A Decision -| Review Score – 3/5
Intimacy is a sizzling Spanish drama that has a lot to say but way too many episodes padding out the run-time. Despite some good acting and important messaging, this 8 episode drama could very easily have been condensed down to a 5-part thriller and been all the stronger for it.
In essence, the story interweaves four different women’s stories together, and then peppers in a litany of melodrama, confrontations and societal messaging for good measure. The real crux of the drama though comes from a sex tape being leaked to the media. The woman in question happens to be Malen, who’s currently the deputy mayor of Bilbao. As the media circus begins to parade this video around, Malen finds her life uprooted and she struggles to maintain a semblance of normality.
That much is especial true for her ex-partner Alfredo and their daughter Leire. Despite giving the impression of them being a couple, the pair have been separated in private and just stay together to keep up appearances. Of course, because of this big scandal, it puts both of them in a difficult situation. That’s before mentioning Leire, who’s caught in the middle of this and finds herself spiraling, especially toward the latter half of this season when she gets mixed up with a pretty sketchy character (no spoilers here!)
Alongside these two women (Malen and Leire) are several other subplots that are interesting but ultimately play second fiddle to Malen’s political escapades. Alicia works as an investigator and serves as the bridge between Malen’s case and another involving a woman called Bego, who wants justice after her sister Ane commit suicide.
After a rather straightforward opening episode, from episode 2 onward the series throws in a whole litany of flashbacks, fleshing out more of Malen’s affair with Cesar and Ane’s woes at work. It’s here where the show’s themes and messaging really double down, as sexism and open prejudices are made abundantly clear across both storylines.
There are some pretty fascinating visual motifs to back up this writing too, and whether it be the framing of windows (two characters talking through a window and a frame separating them both) or something as simple as a camera panning under a table and showing all males in trousers and a solitary female in a skirt, the show doubles down on its idea of systemic sexism and how these scandals can make woman look worse than their male counterparts.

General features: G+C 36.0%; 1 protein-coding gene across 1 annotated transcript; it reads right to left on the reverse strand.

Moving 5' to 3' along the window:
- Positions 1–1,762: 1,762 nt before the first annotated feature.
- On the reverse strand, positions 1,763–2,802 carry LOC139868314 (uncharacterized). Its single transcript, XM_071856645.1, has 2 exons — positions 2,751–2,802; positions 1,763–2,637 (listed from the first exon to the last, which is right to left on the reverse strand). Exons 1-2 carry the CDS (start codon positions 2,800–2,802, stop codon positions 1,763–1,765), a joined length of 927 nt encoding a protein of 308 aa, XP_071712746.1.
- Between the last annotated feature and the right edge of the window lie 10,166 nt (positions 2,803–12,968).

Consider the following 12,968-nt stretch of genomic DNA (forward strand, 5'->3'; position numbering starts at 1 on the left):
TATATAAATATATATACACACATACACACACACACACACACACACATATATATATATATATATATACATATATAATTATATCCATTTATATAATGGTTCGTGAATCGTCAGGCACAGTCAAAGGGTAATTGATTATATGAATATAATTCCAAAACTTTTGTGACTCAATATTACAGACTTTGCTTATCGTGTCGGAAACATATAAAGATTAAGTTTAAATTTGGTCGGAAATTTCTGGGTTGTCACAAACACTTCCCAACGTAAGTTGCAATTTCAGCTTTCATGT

The acting is decent across the board too, with fans of La Casa De Papel likely to recognize Itziar Ituño in the lead role of this one. She brings a god deal of gravitas to Malen, although the other actresses are good too – especially Bego when the script calls for her to be emotional.
Intimacy is a difficult show to binge through though, given the pace this one adopts. This is one of those political dramas that’s quite happy to walk along at a leisurely pace rather than briskly skipping through plot points. Unlike something like Anatomy of a Scandal or A Very British Scandal, this one is far more interested in diving into the psyche of its characters and taking its sweet time to get to the crux of the issue.
The problem with this comes from the ending. Now, I won’t spoil anything here but those sticking it out and waiting to find out what’s happened with the tape will find themselves a little disappointed. The conclusion to this is a bit rushed, especially with Malen’s storyline, and although there is a satisfying resolution to everything, it does feel like more care could have been made around this.
Still, that’s a minor point in what’s otherwise a pretty good series. Its certainly not going to win any awards, but sharp writing, an important theme and a decent acting across the board makes for a good watch. It’s certainly better than Anatomy of a Scandal, but it’s a little too meandering and straightforward for it to stand out next to more scintillating thrillers in the genre.
Verdict - 7/10